The ending was a bit fast but other than that, I really liked this book.

I also got to talk to this author and she was amazing.


Leah On the Offbeat by Becky Albertalli || 3.5/5

Leah Burke—girl-band drummer, master of deadpan, and Simon Spier’s best friend from the award-winning Simon vs. the Homo Sapiens Agenda—takes center stage in this novel of first love and senior-year angst.

When it comes to drumming, Leah Burke is usually on beat—but real life isn’t always so rhythmic. An anomaly in her friend group, she’s the only child of a young, single mom, and her life is decidedly less privileged. She loves to draw but is too self-conscious to show it. And even though her mom knows she’s bisexual, she hasn’t mustered the courage to tell her friends—not even her openly gay BFF, Simon.

So Leah really doesn’t know what to do when her rock-solid friend group starts to fracture in unexpected ways. With prom and college on the horizon, tensions are running high. It’s hard for Leah to strike the right note while the people she loves are fighting—especially when she realizes she might love one of them more than she ever intended.

 

Review of Simon vs The Homo Sapiens Agenda.

So. I have mixed feelings about this book.

I feel like this book was not planned out from the beginning, so it didn’t really fit with the first book. There were inconsistencies.

  • Nick is a different person.
  • What happened to Leah’s huge crush on Nick?
  • LEAH WAS NOT BISEXUAL.
  • HER MYSTERIOUS (but entirely predictable) LOVE INTEREST WAS NOT BISEXUAL. DEFINITELY NOT.

I didn’t like it. Simon vs The Homo Sapiens Agenda is better as a stand-alone.

Unlike the first book, there wasn’t much of a plot in this book. It was slow and it read like a fanfiction.

I LOVE Simon; Leah, I feel kinda meh about.

But.

I loved seeing Simon in this book. More Simon=happiness. AND there was a Six of Crows reference, which made me immeasurably happy.


A Note: I’m currently on vacation in Bangladesh until July 15, 2018, so I won’t be able to respond to comments until I get back.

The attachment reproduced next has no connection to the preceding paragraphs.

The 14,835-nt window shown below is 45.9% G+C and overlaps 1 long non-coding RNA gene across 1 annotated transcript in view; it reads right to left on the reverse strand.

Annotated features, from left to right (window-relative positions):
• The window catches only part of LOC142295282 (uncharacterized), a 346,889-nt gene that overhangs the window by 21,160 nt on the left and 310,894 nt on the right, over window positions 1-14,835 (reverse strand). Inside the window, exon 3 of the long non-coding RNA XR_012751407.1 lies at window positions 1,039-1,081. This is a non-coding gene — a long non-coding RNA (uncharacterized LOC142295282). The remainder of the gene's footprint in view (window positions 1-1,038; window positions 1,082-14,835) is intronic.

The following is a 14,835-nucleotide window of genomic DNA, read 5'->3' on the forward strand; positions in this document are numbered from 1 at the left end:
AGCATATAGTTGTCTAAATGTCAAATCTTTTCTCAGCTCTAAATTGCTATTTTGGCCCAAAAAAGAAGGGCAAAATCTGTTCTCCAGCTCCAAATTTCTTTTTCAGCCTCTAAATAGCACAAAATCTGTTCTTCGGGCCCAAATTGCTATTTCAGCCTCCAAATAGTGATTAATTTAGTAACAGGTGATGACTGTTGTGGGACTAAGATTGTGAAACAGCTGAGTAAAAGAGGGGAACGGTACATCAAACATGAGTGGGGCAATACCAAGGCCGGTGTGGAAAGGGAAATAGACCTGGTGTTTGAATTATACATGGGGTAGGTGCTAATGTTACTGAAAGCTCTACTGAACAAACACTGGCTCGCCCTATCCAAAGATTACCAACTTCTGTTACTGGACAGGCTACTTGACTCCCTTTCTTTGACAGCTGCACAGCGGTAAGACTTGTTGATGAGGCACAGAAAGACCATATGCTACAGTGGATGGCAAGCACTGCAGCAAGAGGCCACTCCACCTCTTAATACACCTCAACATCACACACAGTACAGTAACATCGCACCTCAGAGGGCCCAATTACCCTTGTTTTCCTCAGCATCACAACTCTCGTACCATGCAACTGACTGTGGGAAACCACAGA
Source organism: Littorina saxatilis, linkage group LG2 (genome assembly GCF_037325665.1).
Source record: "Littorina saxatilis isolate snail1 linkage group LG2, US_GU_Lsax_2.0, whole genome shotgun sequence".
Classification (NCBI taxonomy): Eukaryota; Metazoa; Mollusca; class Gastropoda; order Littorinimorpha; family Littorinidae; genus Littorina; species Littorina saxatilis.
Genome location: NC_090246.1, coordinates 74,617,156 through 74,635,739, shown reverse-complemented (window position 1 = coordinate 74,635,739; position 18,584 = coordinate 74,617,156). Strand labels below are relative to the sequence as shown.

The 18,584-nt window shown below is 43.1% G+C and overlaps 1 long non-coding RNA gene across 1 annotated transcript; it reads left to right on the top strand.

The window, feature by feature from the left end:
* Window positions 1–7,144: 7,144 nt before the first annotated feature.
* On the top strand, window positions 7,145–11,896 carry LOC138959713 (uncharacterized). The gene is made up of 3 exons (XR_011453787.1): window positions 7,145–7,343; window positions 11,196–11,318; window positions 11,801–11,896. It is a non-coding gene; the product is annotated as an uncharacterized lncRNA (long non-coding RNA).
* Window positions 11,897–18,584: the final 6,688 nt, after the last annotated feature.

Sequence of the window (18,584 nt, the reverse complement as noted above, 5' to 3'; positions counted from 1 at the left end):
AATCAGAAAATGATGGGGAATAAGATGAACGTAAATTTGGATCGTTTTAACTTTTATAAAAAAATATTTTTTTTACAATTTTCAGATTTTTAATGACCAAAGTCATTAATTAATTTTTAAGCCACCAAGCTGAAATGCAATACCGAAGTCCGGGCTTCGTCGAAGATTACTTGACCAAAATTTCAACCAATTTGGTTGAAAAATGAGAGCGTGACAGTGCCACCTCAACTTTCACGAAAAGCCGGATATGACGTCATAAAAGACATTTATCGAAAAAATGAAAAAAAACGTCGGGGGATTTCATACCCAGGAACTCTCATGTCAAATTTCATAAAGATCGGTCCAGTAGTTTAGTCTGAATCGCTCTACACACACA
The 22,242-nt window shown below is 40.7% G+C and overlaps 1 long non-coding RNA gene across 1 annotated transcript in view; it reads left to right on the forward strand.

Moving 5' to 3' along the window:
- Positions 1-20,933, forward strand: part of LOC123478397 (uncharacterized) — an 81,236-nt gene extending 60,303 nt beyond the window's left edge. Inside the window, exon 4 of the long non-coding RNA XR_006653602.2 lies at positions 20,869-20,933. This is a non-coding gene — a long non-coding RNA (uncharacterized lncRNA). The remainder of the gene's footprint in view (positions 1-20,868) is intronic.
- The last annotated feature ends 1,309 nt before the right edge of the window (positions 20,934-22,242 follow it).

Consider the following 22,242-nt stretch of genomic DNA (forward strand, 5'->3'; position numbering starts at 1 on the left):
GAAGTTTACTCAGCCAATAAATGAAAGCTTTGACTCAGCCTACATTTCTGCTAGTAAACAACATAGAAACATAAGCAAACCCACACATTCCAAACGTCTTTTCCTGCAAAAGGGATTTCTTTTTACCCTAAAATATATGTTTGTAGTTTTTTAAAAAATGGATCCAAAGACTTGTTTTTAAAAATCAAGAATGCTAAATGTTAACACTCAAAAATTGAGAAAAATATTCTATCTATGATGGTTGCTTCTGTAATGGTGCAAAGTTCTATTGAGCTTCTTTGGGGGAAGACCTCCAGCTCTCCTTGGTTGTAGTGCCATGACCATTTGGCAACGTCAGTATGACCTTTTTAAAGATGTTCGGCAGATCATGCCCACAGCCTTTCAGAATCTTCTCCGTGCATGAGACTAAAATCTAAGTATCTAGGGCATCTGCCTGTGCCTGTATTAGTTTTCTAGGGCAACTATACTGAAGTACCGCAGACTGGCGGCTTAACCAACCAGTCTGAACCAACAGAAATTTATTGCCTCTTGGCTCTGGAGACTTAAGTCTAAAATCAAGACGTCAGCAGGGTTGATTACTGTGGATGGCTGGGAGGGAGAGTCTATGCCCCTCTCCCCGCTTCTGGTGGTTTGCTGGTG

Mini Book Reviews!

Hello peoples! Due to finals and other life happenings, I haven’t had time to review books, but I have read quite a few books over the last few weeks. Be prepared to be pummeled with book reviews.


Ready Player One || 3/5

I feel like this book was good, it just wasn’t for me, personally.

One of the main assets of this book is all the references to ’80’s pop culture. But as I’m not particularly well-versed in ’80’s pop culture, I found them somewhat annoying whereas others could love a book that alludes to their favorite TV show as a kid.

This book took me over two weeks to finish. I think more than anything, I found it bland. I liked the plot, but it wasn’t an amazing plot. It was an average plot. The writing was also decent, but not spectacular. Average.

I didn’t like the characters in this book, especially the main character, Wade. He got on my nerves. The minor characters should’ve been developed more. The reader didn’t really get to know them, so I wasn’t attached to them at all and I wasn’t invested in what happened to them.

The plot was also overly convenient.

Let’s move on. I’m even getting bored writing this review.


Will Grayson, Will Grayson || 3/5

I usually love John Green’s books, but that’s because he is the King of Metaphor. This book, unfortunately, didn’t contain many metaphors, and when you strip John Green of his metaphors, there sadly isn’t much left.

This book, like so many of his other works, lacked a concrete and thrilling plot. Things kept happening without an overall idea holding all the different miniature ideas together.

The characters were (fortunately) developed, but they still felt bland.

I really liked the writing style, though. Especially David Leviathan’s portion of the book.


This Mortal Coil || 3.5/5

Compared to Ready Player OneThis Mortal Coil is what a science fiction should be like.

I loved the idea for this book and the apocalypse-ness of it. The characters were lovely (except for one) and they were developed (ish).

This was an addicting read that I finished in two days full of twists and turns and the writing was beautiful.

I love the concept of the Hydra vaccine and the genetic-coding aspect of it was amazing.

There was a love triangle in this book.

Also, I got a chance to talk to this author (with a medium-sized group of people) over Skype, which was absolutely lovely.

 

*Warning. Mild Spoilers Below*

Usually, love triangles don’t bother me, but this one did. Probably because I didn’t like either of the love interests. Especially Cole. Cole was not his own person with his own hopes and dreams (aside from being an artist, which was briefly touched on). It’s like his whole reason for existence revolves around being the love interest for Cat.

*End Spoilers*

 

Speaking of which, why does there always have to be some undercurrent of romance in YA books? I’m not talking about love stories where romance is the point, but high fantasy, dystopian, sci-fi, and other books where survival is the main point, not love.

I dare you to think of a book where there is absolutely NO romance.


The Hate U Give || 3.5/5

So. This book.

It was amazing in that it covers an important, heavy topic and it makes you think about society and equality in a different way.

But, for me, it wasn’t as gripping as I expected it to be. The characters were lovely, but the plot was somewhat slow.

I highly recommend this book. It just falls outside of my tastes. See review for Ready Player One above.


A Court of Frost and Starlight || 3/5